Author J’Diorr stopped by for a chat. Read on to learn more about her, her books, and the art of her craft.
Have there been any authors who have influenced your work? If so who?
Yes, there is an author who influenced my work. My publisher Mz. Lady P. I look up to her in more ways then she knows. She’s my inspiration of who I want to become, be better than in the book world. I say be better than because anytime I say I wanna be like her, she corrects me and tell me she wants me to be better than her. This woman is so strong. She had endured so much and overcame it all! I know first hand on how one can lose everything and gain it all back plus more. She’s a great author and exceptional publisher. I love her so much. I had no idea about writing when I started. I just knew I was damn good at it and she took a chance on me and allowed me to be the first author signed to her company. For that I am grateful, blessed. Thank God for her daily. She’s unique, one of a kind.
Out of all the characters you’ve written, who is your favorite? Why?
Out of all the characters I’ve written my favorite is Mr. Shaheed “Choppa” Jones. That man, that man! Lol. He’s so charming and sweet but has a rough side to him as well. He loves wholeheartedly and is sincere. He’s loyal, puts his family first and will do anything to keep a smile on his woman’s face. He’s simply amazing. He’s what I want in a man. Lol.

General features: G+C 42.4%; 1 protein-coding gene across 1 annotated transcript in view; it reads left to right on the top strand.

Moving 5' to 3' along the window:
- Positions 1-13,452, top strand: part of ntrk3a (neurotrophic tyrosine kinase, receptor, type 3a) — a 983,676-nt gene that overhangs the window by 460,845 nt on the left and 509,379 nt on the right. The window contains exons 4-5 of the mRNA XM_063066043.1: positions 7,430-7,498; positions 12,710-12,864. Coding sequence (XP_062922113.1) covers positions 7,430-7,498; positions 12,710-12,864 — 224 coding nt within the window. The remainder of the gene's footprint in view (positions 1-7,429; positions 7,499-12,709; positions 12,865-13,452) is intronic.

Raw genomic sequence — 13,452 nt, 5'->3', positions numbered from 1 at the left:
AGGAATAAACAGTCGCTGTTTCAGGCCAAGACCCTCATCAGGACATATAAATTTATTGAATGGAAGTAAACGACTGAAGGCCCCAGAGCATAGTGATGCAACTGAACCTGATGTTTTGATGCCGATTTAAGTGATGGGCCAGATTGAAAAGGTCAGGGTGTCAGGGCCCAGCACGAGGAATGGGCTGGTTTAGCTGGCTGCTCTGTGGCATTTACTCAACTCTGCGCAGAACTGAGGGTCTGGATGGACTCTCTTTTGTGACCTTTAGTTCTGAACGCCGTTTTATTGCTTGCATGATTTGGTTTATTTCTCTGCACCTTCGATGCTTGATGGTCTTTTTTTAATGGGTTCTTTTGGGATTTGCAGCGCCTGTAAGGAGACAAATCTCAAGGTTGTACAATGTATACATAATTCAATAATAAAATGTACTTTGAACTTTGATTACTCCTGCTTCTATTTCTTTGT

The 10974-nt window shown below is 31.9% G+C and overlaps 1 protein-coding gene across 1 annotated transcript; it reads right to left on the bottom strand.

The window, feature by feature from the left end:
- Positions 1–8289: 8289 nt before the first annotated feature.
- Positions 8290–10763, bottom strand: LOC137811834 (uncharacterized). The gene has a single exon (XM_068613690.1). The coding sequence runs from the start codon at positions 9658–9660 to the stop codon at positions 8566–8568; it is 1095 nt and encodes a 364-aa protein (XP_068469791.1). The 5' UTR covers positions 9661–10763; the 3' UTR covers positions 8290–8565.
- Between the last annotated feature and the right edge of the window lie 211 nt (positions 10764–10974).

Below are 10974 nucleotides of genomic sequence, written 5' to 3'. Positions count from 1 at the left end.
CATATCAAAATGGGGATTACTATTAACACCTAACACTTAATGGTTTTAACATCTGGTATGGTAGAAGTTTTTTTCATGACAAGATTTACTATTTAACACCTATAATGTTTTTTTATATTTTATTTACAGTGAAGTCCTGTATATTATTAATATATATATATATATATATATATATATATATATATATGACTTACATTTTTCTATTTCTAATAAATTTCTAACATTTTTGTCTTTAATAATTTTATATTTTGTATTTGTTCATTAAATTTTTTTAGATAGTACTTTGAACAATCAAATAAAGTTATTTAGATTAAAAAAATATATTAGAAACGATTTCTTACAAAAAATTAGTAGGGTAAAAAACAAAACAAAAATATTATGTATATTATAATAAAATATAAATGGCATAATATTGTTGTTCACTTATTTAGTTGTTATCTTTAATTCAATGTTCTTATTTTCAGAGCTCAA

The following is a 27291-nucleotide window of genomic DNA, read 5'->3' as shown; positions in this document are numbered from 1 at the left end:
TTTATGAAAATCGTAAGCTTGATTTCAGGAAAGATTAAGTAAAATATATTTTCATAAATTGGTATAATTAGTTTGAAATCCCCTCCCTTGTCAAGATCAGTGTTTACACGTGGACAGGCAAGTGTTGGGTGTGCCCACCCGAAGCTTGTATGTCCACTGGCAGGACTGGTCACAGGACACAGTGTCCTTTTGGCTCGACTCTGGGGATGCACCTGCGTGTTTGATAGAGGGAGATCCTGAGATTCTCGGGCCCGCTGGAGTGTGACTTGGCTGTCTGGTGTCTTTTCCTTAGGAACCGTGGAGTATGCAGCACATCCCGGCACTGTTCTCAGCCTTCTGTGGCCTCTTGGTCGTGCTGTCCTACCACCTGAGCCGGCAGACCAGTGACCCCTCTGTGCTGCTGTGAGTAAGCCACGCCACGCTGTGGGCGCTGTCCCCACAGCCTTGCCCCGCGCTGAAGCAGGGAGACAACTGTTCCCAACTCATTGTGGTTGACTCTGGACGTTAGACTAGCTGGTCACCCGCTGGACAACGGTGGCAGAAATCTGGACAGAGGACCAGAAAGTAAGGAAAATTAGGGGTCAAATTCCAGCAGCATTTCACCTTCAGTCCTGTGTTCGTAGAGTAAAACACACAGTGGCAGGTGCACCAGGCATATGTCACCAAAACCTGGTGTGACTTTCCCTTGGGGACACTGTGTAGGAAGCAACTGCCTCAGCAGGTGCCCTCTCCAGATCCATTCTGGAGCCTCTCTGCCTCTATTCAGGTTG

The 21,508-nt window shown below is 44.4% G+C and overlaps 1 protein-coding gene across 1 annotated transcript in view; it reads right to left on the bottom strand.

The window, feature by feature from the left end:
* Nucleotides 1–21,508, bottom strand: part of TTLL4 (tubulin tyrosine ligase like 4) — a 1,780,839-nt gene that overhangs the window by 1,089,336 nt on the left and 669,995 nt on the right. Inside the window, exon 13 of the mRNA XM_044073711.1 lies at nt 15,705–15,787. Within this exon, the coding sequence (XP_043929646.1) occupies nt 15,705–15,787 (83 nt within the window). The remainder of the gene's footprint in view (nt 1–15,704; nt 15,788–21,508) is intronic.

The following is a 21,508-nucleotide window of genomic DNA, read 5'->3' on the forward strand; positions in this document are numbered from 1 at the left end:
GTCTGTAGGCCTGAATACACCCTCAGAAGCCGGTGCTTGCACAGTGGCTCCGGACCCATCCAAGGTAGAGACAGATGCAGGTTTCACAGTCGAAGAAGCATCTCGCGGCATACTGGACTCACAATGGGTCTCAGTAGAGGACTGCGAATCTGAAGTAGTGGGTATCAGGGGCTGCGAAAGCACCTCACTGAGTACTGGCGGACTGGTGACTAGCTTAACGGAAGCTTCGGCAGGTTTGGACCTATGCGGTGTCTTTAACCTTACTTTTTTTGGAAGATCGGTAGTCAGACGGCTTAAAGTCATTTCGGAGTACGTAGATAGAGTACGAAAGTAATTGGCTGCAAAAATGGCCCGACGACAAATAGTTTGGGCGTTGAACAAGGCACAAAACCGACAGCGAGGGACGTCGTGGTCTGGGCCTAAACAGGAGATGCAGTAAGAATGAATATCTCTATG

Are they any types of scenes you find more difficult to write? Which ones why?
Yes. I actually have a very difficult time writing sex scenes. Lol. I don’t know why it’s so hard. It’s like I want it to seem real. Like you’re literally standing in the room with the two characters and able to see everything if that makes sense. I tend to think about my older brothers and pray they don’t read the sex scenes and put me on punishment afterwards! Yes, I’m grown but my brother’s are terrible. Lol
What would you say the most rewarding part of being an author is?
The most rewarding part of being an author for me is the relationship I build with my readers! I absolutely love each and every one of them. The fact that I can write something that people can relate too is amazing to me. My inbox is always blowing up with readers saying they can relate to this part, or this part of the book made them cry, laugh, scream etc… because they experienced something close to it. I love them. It’s an amazing feeling knowing that you can touch so many lives through pages in a book.
What advice do you have for authors just starting out in their journey?